Sir Elton John Calls Leon Russell "My Idol," Revives Musician's Unsung Legacy

The story of singer/songwriter and accomplished pianist Leon Russell’s late-career revival is the stuff of film – literally.

It’s a truly compelling tale that begins with a fruitful career in the late ’60s and early ’70s. Russell started the legendary Shelter Records (along with producer Denny Cordell), the label responsible for introducing Tom Petty and the Heartbreakers to the world and fostering their early successes. Shelter also carried the torch for the Tulsa Sound of artists like J.J. Cale and provided a launching pad for myriad other notable artists. However, it was after his stint as label head that Russell’s life got really interesting.

As a sideman and songwriter, Russell had an illustrious career that included penning major hits for Joe Cocker and working with big names like Delaney & Bonnie and George Harrison. Russell would become an essential fixture among the A-list of rock and roots musicians of the ’70s. However, the years were not particularly kind to Leon Russell, and the man eventually fell into the obscurity that often plagues would-be legacy artists with similarly unsung legacies. But one of his biggest fans happened to be a Sir Elton John, who sought to reignite Russell’s career by taking on the task (and privilege, no doubt) of creating an album of duets with him a few years ago – much the way that famed piano-bound songwriter Bruce Hornsby did by producing Russell in the early ’90s. The album also came with an excellent HBO-produced film documenting the process. John’s star power and the excellent album that resulted from their collaboration have delivered Leon Russell back into the public eye, where he stays with consistent touring and recording.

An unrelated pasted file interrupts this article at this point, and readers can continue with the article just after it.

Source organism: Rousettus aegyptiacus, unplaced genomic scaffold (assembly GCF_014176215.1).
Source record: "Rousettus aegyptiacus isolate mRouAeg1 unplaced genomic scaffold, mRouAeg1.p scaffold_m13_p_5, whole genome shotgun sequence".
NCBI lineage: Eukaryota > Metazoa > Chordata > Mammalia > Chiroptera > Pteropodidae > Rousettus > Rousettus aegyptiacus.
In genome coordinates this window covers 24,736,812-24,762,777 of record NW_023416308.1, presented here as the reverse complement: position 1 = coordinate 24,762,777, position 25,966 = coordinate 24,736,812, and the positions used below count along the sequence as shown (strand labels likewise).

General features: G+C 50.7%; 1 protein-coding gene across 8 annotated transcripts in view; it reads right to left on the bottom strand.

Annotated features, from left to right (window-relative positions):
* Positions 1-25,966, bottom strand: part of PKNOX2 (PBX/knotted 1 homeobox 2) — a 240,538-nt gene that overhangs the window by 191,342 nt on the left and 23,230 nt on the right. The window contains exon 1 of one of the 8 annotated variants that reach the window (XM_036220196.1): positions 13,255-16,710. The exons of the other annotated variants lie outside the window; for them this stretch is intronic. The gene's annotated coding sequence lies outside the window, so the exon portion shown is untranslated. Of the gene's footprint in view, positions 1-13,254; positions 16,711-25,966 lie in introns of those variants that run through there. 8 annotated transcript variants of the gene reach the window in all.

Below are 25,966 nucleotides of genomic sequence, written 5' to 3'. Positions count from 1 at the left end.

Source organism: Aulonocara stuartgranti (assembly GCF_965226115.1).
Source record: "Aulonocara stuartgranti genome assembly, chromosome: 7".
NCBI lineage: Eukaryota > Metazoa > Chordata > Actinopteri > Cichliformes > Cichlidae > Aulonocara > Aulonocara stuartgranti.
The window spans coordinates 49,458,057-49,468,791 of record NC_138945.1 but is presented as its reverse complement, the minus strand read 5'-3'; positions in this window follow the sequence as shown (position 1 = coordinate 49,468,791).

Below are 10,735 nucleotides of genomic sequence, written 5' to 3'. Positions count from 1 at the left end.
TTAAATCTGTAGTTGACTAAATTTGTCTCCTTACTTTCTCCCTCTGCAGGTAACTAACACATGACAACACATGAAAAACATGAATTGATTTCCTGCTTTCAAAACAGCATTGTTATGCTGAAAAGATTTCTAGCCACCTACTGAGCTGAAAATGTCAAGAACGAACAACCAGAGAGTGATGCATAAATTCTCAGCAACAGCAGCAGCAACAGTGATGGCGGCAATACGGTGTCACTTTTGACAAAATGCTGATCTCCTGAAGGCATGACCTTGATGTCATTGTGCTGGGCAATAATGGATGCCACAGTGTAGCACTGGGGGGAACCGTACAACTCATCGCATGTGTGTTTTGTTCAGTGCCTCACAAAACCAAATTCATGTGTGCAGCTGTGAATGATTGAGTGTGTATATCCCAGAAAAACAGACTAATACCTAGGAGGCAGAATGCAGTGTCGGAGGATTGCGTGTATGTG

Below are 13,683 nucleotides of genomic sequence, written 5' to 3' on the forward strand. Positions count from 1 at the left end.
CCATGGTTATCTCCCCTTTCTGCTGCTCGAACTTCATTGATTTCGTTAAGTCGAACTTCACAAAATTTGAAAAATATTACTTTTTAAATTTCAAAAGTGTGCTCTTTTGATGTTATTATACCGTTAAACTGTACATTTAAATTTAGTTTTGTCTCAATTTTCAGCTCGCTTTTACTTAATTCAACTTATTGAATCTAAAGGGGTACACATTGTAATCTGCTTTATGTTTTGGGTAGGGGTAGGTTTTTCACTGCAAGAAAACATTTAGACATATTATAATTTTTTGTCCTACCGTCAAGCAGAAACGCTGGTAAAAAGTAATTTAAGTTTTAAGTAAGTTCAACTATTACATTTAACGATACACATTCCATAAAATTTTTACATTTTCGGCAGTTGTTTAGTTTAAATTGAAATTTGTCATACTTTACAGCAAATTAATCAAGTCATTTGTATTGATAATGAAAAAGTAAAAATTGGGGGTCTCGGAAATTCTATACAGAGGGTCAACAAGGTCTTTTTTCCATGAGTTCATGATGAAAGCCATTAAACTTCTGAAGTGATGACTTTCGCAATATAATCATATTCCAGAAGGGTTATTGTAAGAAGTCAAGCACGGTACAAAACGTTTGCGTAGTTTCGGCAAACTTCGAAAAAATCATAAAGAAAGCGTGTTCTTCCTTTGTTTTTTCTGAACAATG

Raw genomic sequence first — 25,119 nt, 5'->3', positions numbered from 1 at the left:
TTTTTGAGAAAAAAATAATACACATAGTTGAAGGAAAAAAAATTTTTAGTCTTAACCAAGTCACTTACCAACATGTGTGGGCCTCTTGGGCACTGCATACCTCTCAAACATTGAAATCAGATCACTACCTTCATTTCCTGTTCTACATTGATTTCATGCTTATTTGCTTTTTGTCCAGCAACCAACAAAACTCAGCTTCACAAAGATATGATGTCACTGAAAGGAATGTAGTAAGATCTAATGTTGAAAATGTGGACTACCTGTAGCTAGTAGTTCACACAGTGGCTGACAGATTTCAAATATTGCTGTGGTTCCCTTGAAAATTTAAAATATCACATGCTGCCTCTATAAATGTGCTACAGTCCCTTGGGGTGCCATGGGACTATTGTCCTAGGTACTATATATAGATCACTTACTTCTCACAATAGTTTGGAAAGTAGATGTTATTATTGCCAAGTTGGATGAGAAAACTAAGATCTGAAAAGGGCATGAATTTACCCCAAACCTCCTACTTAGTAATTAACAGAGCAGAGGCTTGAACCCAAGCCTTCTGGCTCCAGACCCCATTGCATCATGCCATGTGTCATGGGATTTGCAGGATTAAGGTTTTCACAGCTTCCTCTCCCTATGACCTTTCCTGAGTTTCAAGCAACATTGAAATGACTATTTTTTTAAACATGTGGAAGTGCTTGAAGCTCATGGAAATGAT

Leon Russell
8 p.m., Saturday, December 19, at Culture Room, 3045 N. Federal Highway, Fort Lauderdale. Tickets cost $17 plus fees via Call 954-564-1074.
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David Von Bader